Nuclear Changes Nuclear Energy – An introduction Nuclear Energy – An introduction Chapter 9.

Download Nuclear Changes Nuclear Energy – An introduction Nuclear Energy – An introduction Chapter 9.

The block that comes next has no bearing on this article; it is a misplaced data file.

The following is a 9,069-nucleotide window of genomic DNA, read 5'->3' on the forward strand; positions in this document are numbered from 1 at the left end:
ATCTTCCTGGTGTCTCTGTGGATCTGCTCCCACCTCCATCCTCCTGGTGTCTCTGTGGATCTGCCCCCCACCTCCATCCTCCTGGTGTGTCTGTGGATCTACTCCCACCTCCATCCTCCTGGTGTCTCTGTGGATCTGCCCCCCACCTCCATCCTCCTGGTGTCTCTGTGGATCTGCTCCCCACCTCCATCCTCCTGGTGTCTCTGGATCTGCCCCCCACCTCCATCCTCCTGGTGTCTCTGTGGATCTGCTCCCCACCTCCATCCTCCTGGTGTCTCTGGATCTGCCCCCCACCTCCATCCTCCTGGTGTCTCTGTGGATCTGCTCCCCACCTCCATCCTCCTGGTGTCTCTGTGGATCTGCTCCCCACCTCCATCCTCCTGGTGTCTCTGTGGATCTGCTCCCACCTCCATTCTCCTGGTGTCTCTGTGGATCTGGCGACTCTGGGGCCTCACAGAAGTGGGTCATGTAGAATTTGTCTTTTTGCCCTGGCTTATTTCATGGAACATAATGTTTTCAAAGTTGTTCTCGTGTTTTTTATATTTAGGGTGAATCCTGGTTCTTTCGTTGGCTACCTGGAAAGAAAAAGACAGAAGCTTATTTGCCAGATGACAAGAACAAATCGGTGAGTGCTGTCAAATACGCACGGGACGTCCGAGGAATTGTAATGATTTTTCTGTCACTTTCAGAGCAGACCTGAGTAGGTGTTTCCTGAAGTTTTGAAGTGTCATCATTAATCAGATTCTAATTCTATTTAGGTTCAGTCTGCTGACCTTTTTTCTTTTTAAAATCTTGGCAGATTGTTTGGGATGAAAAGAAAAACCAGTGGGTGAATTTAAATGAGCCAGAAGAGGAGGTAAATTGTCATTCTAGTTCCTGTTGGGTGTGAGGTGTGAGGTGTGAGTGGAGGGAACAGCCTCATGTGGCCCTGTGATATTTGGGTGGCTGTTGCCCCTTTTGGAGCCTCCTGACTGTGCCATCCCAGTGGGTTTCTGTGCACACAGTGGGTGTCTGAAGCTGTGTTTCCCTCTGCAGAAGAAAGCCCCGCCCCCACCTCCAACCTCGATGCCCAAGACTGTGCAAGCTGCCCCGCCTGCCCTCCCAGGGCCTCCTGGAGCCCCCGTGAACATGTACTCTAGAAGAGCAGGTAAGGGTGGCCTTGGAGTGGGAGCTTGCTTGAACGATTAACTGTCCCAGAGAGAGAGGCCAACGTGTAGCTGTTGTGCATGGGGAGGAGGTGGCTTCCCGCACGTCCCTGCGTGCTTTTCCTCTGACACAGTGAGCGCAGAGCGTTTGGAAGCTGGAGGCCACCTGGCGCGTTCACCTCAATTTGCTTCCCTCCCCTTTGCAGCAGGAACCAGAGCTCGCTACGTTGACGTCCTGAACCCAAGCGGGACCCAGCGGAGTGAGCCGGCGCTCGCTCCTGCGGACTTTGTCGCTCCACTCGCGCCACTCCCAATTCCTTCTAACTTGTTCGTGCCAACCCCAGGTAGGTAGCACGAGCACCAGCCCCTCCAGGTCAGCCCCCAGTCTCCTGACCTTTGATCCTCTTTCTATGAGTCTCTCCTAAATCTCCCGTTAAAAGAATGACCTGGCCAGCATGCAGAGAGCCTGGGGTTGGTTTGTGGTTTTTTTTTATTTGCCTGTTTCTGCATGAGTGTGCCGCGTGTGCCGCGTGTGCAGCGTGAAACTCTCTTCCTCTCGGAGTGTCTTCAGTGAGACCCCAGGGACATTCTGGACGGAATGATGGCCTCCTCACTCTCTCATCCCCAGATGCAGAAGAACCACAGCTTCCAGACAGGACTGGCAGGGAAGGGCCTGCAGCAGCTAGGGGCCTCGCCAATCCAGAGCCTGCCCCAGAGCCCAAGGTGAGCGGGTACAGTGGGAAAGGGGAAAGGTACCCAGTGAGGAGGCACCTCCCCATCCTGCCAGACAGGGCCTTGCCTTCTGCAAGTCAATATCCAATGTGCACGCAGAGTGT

Post on 27-Dec-2015




4 download